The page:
Postnatal Home Care Service
A Service That Offers Much Needed Help to New Mothers
Having a baby is a joyous experience. But after the initial euphoria has subsided, new mothers have to learn to take care of the newborn as well as look after their own needs. This can be a daunting task, especially in the absence of much-needed expert advice and guidance from family members and friends.
Whereas our mothers had to turn to confinement ladies for support at this critical time, new mothers can now get reliable midwives to come to their homes to teach them how to breastfeed and care for their babies, and how to look after their own diet and nutrition.
Providing this postnatal support in Singapore is the Postnatal Home Care Service (PHCS), an initiative set up in 2007 by the Healthcare Services Employees Union (HSEU), the Southeast Community Development Council and SingHealth’s Silver Connection. The PHCS midwives have retired from active hospital employment but are keen to continue to share their experiences and put their midwifery skills to good use.
Silver Connection oversees the programme and acts as matchmaker between the mothers and midwives. All PHCS midwives are registered with the Singapore Nursing Board and have received refresher training at KK Women’s and Children’s Hospital.
The PHCS midwives make personal visits, typically over three days, spending a couple of hours each time to guide and support the mothers who have requested for their services.
PHCS midwives are more efficient than confinement ladies
Mrs Ng Chiew Huey, a training centre manager, used PHCS for both her children and would strongly recommend the service to all new mothers. After her daughter was born a few years ago, she used a confinement lady with disastrous results. She then quickly requested for a PHCS midwife to help her instead.
When her son was born in November 2011, she went straight to PHCS. She was completely satisfied with the efficient support she received both times. “I got more than I expected from the PHCS midwives,” she commented.
Mrs Ng found the PHCS midwife to be an empathetic counsellor and mentor who patiently answered all her questions.
The PHCS midwife gave Mrs Ng valuable guidance in holding and breastfeeding her baby, managing his colic and other issues. “That was unlike the confinement lady who had a traditional outlook and pressured me with lots of dos and don’ts,” added Mrs Ng who had also requested the PHCS midwife to train her domestic helper to help bathe and care for her baby.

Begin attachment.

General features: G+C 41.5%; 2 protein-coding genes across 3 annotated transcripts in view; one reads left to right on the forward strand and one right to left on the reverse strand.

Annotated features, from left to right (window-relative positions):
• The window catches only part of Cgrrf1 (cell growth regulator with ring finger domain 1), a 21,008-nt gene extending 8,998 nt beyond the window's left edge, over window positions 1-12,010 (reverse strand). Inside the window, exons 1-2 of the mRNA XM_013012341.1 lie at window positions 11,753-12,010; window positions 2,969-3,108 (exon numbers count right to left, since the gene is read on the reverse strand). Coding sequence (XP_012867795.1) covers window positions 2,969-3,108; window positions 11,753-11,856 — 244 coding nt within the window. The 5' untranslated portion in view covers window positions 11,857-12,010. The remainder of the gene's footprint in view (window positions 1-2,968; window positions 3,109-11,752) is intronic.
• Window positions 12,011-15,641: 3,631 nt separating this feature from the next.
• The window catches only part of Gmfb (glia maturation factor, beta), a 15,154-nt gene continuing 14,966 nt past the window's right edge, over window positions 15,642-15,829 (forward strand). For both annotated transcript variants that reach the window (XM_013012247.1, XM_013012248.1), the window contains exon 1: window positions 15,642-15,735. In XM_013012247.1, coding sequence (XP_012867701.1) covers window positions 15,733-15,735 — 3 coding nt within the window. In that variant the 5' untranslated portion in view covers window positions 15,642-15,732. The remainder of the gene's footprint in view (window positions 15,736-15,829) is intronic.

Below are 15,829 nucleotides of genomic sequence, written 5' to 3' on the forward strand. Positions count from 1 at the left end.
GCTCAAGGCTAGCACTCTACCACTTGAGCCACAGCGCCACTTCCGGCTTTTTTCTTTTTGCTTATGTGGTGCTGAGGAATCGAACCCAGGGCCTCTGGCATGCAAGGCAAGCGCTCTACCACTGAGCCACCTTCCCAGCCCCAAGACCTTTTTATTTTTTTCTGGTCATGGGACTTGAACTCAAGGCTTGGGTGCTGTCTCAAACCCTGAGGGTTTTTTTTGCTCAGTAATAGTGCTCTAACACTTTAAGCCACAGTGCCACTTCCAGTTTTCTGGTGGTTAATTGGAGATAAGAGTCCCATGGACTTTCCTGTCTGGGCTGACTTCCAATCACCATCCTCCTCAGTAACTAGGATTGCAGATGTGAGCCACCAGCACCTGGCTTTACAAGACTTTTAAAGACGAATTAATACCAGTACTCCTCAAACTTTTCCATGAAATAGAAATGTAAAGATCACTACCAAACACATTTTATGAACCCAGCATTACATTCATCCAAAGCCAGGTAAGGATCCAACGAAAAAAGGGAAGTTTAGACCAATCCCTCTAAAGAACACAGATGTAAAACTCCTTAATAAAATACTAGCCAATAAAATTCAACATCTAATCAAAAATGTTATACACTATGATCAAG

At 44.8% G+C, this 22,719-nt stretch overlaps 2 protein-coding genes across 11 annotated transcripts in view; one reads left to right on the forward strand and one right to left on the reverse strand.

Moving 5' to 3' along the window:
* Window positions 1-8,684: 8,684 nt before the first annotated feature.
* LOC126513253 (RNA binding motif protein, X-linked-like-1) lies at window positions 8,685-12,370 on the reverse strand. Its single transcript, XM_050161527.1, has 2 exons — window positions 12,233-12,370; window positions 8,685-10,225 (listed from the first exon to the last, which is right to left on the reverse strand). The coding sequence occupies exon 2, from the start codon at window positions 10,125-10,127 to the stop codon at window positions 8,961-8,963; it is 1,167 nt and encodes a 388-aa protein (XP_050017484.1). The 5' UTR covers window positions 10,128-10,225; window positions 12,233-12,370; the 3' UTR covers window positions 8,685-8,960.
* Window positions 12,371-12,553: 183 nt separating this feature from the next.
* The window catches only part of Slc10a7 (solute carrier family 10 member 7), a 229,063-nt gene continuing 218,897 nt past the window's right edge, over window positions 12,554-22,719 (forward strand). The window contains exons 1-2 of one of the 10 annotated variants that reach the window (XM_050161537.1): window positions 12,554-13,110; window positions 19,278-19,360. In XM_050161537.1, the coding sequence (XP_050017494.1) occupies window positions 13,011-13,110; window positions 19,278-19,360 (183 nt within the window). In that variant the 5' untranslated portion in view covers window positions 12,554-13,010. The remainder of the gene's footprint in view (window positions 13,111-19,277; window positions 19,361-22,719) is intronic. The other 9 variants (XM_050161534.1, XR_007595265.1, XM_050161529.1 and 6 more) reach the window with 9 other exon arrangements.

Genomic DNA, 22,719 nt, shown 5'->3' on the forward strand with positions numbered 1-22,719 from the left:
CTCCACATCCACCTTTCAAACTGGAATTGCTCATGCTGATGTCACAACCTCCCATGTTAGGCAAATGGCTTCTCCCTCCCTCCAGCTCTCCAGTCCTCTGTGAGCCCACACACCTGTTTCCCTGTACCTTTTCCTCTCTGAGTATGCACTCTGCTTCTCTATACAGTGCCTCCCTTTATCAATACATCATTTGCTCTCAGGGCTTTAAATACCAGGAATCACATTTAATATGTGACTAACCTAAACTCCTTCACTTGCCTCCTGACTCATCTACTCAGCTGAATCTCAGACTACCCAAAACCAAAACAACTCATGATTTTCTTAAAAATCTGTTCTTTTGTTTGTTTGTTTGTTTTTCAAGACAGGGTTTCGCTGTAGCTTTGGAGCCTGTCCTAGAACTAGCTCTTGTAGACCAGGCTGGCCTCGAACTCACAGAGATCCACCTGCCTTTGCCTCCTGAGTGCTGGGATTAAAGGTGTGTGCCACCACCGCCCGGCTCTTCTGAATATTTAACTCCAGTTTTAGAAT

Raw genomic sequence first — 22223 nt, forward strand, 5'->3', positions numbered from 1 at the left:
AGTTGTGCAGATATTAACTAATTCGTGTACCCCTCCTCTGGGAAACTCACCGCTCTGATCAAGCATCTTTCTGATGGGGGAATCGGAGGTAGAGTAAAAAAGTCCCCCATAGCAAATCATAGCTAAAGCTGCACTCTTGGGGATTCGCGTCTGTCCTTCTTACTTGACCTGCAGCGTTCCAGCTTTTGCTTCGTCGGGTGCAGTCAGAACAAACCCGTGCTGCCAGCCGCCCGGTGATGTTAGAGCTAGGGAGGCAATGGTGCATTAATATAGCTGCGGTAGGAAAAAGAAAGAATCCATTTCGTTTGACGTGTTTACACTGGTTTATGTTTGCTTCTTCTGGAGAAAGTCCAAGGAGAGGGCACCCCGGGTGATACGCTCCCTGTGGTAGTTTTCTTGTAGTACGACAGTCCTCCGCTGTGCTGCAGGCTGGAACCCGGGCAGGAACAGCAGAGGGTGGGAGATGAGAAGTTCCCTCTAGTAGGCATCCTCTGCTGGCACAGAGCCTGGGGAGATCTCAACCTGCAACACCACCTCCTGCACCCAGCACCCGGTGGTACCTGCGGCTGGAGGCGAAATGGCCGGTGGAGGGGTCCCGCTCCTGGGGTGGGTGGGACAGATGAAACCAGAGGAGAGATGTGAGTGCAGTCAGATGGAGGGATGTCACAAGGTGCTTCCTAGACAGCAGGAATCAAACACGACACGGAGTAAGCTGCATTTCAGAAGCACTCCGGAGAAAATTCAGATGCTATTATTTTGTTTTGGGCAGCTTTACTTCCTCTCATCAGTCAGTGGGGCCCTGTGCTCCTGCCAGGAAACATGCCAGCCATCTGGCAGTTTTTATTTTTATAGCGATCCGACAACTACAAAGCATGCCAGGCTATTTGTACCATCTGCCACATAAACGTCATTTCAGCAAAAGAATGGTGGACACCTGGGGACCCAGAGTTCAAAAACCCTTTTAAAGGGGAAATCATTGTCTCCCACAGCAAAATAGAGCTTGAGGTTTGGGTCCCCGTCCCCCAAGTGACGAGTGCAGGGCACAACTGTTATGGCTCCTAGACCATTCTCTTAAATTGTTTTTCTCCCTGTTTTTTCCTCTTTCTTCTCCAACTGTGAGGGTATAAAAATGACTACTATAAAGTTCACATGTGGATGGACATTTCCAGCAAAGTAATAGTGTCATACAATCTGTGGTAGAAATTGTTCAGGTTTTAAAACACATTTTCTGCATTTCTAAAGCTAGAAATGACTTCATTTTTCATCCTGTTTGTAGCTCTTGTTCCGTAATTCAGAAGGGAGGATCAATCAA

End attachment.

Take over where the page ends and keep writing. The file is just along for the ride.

“Breastfeeding was a nightmare to me but the PHCS midwife corrected my posture, showing me how the baby should latch on. She also taught me how to express my milk. With her guidance I was able to increase the quantity of expressed milk to 200ml, from about 100ml initially,” Mrs Ng revealed.
A nutritious diet is essential
Midwife Mrs Yap Sew King, who retired after 40 years of service at the Singapore General Hospital, KK Women’s and Children’s Hospital and the Health Promotion Board, said that her PHCS work was fulfilling. She is able to employ the multitude of skills she acquired during her long midwifery career to help her clients, which is satisfying.
Explaining her work, she said, “I hold the mother’s hand for three days after her discharge from hospital, emphasising the importance of hygiene, teaching her about cot care, breastfeeding, and how to bathe and change her baby’s diapers in the correct way. I then ask her to demonstrate what she has learnt to ensure she is able to manage effectively. Most of the mothers I have provided PHCS service to, would settle down by the third day. On the fourth day, I would call the mother to check on her progress, and where necessary provide advice.”
Mrs Yap cited an example of one new mother she attended to through PHCS, who was living on an unhealthy diet of bread and ham because she did not have anyone to cook for her. Mrs Yap advised this mother on the necessity for proper nutrition and the need to drink plenty of water so that she could breastfeed and look after her own health, as well as her baby’s health.
Unlike confinement ladies who generally encourage mothers to follow old fashioned practices such as consuming ginger and sesame oil and avoiding the use of air-conditioning after delivery, PHCS midwives impart up-to-date knowledge and provide practical guidance.
“This PHCS service is a must-have for all new mothers without home support,” declared Mrs Ng.
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